• Who takes Jesus to the cross?

  • Who is set free and who is sacrificed? Which party is 'guilty' of their crime?

  • Where is Jesus 'sent' when he dies?



Concluding thoughts on the Scapegoat


There are some really interesting resonances between the story of the scapegoat in Leviticus, and the stories of the Baptism and Crucifixion of Christ. I don’t think this can be coincidental, particularly when we consider the strong presence of similar themes of exile, alienation, and wilderness across the broader grand narrative of the scriptures.

The reality of human history is that most tragedies are due to the failings of collective. It is never just one person that caused it, or a select group. The collective all contributed in some way through both active participation and, in some cases, compliant silence.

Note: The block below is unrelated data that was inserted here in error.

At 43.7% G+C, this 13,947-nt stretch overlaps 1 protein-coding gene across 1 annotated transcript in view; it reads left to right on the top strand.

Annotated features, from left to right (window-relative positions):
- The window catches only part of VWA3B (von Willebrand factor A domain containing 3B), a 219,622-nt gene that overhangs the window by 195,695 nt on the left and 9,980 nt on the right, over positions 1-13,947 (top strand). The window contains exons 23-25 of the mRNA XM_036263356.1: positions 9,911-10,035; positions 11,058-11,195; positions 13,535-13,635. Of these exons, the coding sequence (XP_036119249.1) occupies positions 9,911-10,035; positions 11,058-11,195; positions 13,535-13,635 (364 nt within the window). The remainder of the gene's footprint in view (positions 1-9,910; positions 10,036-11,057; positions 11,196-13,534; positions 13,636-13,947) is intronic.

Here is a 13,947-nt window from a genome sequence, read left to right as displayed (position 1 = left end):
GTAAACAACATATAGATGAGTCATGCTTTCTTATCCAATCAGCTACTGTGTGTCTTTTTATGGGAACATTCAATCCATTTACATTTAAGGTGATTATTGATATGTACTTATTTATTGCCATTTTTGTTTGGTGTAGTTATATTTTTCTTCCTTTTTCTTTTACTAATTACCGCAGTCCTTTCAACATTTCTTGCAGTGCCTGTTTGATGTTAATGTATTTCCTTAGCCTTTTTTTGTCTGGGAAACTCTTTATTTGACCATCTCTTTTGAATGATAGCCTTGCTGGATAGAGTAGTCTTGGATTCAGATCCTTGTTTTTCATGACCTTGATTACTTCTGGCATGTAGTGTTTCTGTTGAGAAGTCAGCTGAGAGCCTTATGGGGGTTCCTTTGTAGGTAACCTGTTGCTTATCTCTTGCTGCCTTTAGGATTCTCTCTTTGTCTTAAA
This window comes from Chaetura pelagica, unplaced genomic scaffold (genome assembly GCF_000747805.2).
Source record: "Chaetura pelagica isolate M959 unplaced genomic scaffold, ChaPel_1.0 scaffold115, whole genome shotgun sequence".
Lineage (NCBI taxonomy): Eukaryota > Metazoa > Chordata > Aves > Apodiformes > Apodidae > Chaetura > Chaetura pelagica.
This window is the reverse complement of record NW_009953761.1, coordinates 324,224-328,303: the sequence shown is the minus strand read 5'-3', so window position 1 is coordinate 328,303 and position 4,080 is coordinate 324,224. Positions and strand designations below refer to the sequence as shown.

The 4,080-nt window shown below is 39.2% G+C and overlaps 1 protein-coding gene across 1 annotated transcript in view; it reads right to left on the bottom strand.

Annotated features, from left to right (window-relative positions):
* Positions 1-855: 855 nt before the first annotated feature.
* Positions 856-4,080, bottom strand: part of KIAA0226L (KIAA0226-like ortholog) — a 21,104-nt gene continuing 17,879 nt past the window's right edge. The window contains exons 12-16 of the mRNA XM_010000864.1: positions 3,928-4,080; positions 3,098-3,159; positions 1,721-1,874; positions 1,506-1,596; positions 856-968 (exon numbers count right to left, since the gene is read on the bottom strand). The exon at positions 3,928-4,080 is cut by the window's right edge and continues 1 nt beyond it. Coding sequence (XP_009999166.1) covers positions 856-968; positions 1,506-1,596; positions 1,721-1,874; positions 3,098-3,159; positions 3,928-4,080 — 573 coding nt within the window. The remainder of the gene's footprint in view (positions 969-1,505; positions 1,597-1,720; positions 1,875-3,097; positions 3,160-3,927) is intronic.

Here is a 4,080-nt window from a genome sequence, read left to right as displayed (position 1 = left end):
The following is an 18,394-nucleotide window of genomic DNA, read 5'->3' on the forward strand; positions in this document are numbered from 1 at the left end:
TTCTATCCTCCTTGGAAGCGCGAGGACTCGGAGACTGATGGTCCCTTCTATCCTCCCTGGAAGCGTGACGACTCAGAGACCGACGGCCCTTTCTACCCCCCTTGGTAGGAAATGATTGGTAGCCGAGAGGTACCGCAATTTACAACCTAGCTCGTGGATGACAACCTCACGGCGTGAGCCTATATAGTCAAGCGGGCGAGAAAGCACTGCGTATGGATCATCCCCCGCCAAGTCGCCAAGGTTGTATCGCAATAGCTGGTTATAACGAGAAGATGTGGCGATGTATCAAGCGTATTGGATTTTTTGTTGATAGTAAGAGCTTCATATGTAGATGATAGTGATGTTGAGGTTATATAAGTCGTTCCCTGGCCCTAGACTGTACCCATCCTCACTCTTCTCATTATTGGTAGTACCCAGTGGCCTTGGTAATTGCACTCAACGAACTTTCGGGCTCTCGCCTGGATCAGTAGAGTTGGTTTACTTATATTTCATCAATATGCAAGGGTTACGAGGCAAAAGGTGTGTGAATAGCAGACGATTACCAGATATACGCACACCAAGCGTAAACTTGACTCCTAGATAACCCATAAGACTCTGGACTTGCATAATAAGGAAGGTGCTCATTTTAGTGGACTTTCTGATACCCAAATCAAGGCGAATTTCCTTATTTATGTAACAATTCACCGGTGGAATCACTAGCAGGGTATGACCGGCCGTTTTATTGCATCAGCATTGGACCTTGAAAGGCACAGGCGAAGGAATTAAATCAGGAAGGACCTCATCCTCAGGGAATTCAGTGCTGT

This is what happened at the crucifixion of Christ.


And just like the crucifixion of Christ, all too often the cost of collective tragedy falls on one or two 'scapegoats', all alternatively a vulnerable minority that is somehow perceived as 'different' from the powerful majority. This vulnerable minority are either consumed as they are forced to 'fit in' and comply, or outcast. 


And the tragedy here is that those people are probably the ones that were not at the centre where the decision making happened and therefore best able to stand back help us all figure out what when wrong. 


But the good news is in this story is that God is bigger than our own stupidity, in particular our need to scapegoat.


In spite of us, the blessing or the action of God continues to act in the world.


The blessing and action of God is least often seen in short-sighted, inwardly focused community, and most often seen on the edges, on the margins and in the wilderness. The blessing and action of God is most often apparent with or through the vulnerable and outcast scapegoat who becomes the faithful remnant that continues to hope and believe despite being tossed aside.